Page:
The Effect of MAOA and Stress Sensitivity on Crime and Delinquency: A Replication Study

Publication Abstract

Christ, Christa C., Joseph A. Schwartz, Scott F. Stoltenberg, Jonathan R. Brauer, and Jukka Savolainen. 2018. "The Effect of MAOA and Stress Sensitivity on Crime and Delinquency: A Replication Study." Journal of Contemporary Criminal Justice, 34(3): 336-353.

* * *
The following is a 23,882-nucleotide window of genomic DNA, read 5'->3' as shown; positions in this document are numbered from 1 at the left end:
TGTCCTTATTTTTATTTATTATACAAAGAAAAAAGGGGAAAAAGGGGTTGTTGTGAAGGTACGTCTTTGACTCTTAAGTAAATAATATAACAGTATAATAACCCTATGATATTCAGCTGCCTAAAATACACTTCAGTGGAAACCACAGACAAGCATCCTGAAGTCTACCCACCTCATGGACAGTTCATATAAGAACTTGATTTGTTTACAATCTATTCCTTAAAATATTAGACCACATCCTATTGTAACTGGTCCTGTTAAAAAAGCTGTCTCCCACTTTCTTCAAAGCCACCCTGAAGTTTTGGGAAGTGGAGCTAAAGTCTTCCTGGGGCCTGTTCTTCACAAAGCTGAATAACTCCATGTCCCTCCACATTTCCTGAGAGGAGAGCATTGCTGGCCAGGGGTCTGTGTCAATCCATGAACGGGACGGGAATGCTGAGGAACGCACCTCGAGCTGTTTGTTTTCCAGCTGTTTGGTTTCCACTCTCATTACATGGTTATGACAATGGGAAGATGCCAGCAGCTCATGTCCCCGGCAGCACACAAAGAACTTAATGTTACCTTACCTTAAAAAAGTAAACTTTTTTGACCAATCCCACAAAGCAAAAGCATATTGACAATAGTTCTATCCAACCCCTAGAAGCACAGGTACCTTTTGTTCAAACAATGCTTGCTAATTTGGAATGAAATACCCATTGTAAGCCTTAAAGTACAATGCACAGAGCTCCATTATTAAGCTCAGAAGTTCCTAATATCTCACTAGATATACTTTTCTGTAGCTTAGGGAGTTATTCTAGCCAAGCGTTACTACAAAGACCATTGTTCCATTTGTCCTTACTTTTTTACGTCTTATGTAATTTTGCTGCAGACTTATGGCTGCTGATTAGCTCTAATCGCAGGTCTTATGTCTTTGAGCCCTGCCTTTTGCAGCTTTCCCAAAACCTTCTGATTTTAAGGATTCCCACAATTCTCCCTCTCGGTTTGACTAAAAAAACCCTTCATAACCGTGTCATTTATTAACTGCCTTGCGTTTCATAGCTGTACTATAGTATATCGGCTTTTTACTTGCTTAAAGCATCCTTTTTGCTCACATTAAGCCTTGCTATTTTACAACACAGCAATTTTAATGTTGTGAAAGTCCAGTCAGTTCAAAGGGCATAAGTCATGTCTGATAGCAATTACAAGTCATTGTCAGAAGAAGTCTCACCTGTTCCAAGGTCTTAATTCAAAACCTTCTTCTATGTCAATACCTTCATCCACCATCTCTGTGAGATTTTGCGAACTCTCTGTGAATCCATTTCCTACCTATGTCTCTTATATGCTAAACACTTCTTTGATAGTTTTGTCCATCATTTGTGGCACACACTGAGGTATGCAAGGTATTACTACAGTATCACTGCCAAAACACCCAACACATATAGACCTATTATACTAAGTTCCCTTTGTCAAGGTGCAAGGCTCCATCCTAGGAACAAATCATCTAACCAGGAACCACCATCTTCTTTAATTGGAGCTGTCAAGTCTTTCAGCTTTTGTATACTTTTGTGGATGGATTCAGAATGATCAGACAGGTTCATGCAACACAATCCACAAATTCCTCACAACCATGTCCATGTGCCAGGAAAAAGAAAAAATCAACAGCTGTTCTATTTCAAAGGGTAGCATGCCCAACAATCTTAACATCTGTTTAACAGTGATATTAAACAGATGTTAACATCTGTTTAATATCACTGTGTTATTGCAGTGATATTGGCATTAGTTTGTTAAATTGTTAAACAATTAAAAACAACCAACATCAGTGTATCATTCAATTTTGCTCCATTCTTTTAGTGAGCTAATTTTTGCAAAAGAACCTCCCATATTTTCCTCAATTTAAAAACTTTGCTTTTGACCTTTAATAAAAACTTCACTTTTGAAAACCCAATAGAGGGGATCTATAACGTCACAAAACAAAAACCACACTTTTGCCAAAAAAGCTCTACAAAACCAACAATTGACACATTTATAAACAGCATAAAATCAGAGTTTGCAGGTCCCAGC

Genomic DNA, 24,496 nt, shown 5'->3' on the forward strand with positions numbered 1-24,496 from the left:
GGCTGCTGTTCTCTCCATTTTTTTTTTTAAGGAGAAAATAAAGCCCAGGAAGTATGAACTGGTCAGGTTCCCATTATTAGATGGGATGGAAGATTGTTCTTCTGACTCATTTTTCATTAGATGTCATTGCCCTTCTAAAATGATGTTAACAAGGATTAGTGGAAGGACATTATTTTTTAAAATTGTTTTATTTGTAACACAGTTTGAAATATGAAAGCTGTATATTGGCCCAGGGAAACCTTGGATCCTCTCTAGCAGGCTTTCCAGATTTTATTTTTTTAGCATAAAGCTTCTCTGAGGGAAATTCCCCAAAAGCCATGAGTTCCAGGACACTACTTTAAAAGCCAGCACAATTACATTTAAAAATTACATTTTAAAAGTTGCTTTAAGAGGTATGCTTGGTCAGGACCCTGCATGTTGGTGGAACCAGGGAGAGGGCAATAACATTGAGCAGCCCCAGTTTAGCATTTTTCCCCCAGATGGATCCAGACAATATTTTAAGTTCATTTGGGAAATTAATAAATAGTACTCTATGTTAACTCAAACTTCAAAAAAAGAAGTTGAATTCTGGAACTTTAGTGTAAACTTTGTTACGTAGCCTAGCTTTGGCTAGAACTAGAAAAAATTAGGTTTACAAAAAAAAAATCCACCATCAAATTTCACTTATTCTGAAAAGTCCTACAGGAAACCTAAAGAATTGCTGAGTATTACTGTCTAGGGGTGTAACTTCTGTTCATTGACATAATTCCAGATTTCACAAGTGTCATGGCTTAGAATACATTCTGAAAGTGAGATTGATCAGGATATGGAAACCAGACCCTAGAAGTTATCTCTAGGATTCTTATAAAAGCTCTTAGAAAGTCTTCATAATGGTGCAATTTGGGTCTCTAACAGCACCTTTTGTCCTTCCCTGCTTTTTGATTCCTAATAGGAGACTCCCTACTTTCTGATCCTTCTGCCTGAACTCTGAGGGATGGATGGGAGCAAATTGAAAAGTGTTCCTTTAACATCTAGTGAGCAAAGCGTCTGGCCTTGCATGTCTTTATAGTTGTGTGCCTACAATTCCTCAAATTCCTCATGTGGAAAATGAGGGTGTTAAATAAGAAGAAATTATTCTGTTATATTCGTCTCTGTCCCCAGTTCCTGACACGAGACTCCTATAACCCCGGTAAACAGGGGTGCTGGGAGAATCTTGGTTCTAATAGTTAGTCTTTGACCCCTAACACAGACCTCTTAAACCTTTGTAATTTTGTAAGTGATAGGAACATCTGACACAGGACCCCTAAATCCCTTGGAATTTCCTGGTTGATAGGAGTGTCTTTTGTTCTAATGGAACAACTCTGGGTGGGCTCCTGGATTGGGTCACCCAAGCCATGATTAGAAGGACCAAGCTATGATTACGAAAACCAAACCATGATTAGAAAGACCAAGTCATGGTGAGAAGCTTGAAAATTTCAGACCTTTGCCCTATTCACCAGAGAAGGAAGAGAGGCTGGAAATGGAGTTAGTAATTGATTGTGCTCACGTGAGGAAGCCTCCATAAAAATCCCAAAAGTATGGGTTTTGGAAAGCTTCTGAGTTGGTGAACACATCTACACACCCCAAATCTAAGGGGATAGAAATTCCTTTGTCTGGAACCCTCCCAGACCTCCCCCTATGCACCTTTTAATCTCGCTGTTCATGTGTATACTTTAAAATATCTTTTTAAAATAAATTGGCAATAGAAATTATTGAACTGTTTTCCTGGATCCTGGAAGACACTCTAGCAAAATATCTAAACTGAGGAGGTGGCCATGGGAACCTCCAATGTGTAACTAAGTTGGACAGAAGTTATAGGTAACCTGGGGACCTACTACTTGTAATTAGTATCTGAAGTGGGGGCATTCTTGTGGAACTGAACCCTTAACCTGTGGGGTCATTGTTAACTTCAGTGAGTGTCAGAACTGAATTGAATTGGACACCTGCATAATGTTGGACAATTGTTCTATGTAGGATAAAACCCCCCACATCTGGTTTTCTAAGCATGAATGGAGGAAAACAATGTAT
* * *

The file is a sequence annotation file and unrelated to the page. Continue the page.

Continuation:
Across several meta-analyses, MAOA-uVNTR genotype has been associated with an increased risk for antisocial behavior among males who experienced early life adversity. Subsequently, early life stress and genetic susceptibility may have long-term effects on stress sensitivity later in life. In support of this assumption, a recent study found evidence, in two independent samples, for a three-way interaction effect (cG × E × E) such that proximate stress was found to moderate the interactive effect of MAOA-uVNTR and distal stress on crime and delinquency among males. In light of recent developments in cG × E research, we attempted to replicate these findings in an independent sample of university students. Our results failed to support any cG × E or cG × E × E effects reported in the original study. Implications of a failed replication and general concerns for future cG × E research are discussed.


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